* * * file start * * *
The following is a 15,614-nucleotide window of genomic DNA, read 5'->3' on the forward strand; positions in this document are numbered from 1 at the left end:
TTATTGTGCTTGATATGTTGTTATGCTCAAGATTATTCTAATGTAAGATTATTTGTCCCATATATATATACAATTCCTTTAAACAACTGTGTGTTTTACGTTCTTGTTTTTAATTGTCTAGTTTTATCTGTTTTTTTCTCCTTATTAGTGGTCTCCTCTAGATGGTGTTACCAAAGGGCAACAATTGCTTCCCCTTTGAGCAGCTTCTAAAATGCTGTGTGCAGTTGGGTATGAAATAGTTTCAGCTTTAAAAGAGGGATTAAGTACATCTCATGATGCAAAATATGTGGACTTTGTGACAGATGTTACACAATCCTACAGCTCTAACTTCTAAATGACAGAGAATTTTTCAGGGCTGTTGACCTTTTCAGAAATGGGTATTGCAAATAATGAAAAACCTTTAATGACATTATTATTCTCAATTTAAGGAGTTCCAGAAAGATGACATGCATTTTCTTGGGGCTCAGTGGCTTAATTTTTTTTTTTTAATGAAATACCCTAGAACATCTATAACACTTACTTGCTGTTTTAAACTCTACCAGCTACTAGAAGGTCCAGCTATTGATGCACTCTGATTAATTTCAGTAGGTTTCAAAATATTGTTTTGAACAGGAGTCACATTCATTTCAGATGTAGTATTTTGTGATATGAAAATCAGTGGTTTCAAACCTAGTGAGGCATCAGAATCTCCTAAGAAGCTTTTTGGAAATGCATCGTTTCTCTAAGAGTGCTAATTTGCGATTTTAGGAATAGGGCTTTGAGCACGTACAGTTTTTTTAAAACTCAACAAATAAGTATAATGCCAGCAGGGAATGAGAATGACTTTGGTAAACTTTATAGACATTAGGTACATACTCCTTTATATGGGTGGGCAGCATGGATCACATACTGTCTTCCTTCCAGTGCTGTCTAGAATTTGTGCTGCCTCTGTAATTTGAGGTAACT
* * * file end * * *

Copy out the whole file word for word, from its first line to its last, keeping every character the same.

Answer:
The following is a 15,614-nucleotide window of genomic DNA, read 5'->3' on the forward strand; positions in this document are numbered from 1 at the left end:
TTATTGTGCTTGATATGTTGTTATGCTCAAGATTATTCTAATGTAAGATTATTTGTCCCATATATATATACAATTCCTTTAAACAACTGTGTGTTTTACGTTCTTGTTTTTAATTGTCTAGTTTTATCTGTTTTTTTCTCCTTATTAGTGGTCTCCTCTAGATGGTGTTACCAAAGGGCAACAATTGCTTCCCCTTTGAGCAGCTTCTAAAATGCTGTGTGCAGTTGGGTATGAAATAGTTTCAGCTTTAAAAGAGGGATTAAGTACATCTCATGATGCAAAATATGTGGACTTTGTGACAGATGTTACACAATCCTACAGCTCTAACTTCTAAATGACAGAGAATTTTTCAGGGCTGTTGACCTTTTCAGAAATGGGTATTGCAAATAATGAAAAACCTTTAATGACATTATTATTCTCAATTTAAGGAGTTCCAGAAAGATGACATGCATTTTCTTGGGGCTCAGTGGCTTAATTTTTTTTTTTTAATGAAATACCCTAGAACATCTATAACACTTACTTGCTGTTTTAAACTCTACCAGCTACTAGAAGGTCCAGCTATTGATGCACTCTGATTAATTTCAGTAGGTTTCAAAATATTGTTTTGAACAGGAGTCACATTCATTTCAGATGTAGTATTTTGTGATATGAAAATCAGTGGTTTCAAACCTAGTGAGGCATCAGAATCTCCTAAGAAGCTTTTTGGAAATGCATCGTTTCTCTAAGAGTGCTAATTTGCGATTTTAGGAATAGGGCTTTGAGCACGTACAGTTTTTTTAAAACTCAACAAATAAGTATAATGCCAGCAGGGAATGAGAATGACTTTGGTAAACTTTATAGACATTAGGTACATACTCCTTTATATGGGTGGGCAGCATGGATCACATACTGTCTTCCTTCCAGTGCTGTCTAGAATTTGTGCTGCCTCTGTAATTTGAGGTAACT